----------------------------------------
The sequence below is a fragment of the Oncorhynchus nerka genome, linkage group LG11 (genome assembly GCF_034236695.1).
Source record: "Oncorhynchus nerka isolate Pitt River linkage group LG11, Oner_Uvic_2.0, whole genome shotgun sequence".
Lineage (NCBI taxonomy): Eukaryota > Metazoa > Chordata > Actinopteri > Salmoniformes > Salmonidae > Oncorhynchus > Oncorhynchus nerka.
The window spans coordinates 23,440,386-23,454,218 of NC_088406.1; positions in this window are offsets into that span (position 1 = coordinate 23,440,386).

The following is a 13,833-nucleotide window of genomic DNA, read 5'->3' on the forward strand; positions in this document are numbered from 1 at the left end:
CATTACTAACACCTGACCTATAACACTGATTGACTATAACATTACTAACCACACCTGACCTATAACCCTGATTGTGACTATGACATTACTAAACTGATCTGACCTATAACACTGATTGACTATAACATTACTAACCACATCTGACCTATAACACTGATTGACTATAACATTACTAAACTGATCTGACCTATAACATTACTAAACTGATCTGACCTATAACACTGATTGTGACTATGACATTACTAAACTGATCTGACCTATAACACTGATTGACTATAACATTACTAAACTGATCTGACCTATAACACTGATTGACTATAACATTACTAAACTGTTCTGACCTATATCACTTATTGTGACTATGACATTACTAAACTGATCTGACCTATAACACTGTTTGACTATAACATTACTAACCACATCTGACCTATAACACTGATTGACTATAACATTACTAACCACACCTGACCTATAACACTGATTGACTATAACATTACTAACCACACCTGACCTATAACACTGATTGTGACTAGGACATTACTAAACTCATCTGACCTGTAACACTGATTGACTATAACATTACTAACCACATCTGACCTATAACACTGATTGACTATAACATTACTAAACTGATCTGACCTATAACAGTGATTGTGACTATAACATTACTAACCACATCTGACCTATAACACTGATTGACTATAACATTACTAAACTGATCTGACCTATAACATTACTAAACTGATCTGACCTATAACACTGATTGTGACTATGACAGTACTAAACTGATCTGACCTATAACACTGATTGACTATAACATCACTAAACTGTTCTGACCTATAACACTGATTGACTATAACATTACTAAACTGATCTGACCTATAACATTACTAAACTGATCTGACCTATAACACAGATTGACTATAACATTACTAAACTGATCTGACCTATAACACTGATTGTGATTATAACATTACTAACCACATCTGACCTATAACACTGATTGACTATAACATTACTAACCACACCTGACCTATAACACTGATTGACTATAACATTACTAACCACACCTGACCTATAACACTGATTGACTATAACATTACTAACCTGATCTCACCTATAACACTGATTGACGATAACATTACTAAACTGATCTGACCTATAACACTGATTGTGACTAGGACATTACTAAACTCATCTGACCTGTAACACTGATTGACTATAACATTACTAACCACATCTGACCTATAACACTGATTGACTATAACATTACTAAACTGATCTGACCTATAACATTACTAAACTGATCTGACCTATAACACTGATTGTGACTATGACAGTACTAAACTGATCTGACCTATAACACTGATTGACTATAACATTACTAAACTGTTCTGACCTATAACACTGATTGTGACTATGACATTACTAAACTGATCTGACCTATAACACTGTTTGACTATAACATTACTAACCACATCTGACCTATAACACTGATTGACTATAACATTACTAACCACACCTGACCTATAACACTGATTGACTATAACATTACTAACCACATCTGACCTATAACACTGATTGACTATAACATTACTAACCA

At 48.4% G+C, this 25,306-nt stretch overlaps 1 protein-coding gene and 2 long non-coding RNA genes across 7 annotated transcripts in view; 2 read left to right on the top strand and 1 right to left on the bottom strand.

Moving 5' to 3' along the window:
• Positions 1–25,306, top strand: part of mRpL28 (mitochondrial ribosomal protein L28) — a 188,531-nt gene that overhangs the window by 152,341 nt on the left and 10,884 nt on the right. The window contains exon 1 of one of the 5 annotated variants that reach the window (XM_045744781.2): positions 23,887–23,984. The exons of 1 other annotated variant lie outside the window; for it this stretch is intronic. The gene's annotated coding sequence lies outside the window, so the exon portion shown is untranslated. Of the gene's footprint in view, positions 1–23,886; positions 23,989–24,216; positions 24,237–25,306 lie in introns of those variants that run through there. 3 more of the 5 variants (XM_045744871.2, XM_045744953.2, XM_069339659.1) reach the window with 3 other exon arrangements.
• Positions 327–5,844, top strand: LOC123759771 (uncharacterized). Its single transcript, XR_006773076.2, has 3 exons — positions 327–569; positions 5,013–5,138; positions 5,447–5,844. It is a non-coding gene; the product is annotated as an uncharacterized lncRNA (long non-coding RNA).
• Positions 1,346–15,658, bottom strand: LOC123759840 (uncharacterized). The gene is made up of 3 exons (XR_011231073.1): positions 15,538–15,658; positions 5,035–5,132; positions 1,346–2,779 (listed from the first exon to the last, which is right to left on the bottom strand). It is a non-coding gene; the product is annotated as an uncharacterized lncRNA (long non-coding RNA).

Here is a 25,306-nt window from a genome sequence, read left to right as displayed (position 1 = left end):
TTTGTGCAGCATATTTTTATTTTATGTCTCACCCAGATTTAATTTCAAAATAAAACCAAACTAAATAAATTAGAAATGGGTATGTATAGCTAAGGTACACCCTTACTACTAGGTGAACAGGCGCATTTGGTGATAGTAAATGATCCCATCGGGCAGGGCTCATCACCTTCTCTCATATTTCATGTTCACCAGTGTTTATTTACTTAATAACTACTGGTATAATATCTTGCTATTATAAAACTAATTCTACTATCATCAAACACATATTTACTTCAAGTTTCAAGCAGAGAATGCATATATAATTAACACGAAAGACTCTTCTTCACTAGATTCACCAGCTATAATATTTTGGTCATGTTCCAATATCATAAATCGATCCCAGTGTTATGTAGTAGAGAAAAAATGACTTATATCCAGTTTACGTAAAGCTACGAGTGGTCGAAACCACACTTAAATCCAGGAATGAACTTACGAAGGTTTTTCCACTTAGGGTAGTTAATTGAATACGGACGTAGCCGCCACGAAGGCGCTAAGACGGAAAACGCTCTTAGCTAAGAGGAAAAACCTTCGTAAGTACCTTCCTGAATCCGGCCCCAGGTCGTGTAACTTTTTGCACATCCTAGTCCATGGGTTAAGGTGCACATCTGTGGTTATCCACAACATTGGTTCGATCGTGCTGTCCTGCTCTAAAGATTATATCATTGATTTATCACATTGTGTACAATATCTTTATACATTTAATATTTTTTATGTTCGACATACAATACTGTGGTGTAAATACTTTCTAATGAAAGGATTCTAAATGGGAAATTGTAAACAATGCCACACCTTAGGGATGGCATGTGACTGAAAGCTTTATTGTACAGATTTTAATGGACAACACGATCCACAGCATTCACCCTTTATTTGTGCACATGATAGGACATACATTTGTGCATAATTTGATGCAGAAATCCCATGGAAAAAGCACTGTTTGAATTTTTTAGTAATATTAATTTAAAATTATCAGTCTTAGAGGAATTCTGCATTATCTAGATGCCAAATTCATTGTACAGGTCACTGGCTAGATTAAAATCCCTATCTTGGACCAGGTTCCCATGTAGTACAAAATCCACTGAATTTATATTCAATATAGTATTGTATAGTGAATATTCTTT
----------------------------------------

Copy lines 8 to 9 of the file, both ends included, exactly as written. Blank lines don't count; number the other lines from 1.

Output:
Moving 5' to 3' along the window:
• Positions 1–25,306, top strand: part of mRpL28 (mitochondrial ribosomal protein L28) — a 188,531-nt gene that overhangs the window by 152,341 nt on the left and 10,884 nt on the right. The window contains exon 1 of one of the 5 annotated variants that reach the window (XM_045744781.2): positions 23,887–23,984. The exons of 1 other annotated variant lie outside the window; for it this stretch is intronic. The gene's annotated coding sequence lies outside the window, so the exon portion shown is untranslated. Of the gene's footprint in view, positions 1–23,886; positions 23,989–24,216; positions 24,237–25,306 lie in introns of those variants that run through there. 3 more of the 5 variants (XM_045744871.2, XM_045744953.2, XM_069339659.1) reach the window with 3 other exon arrangements.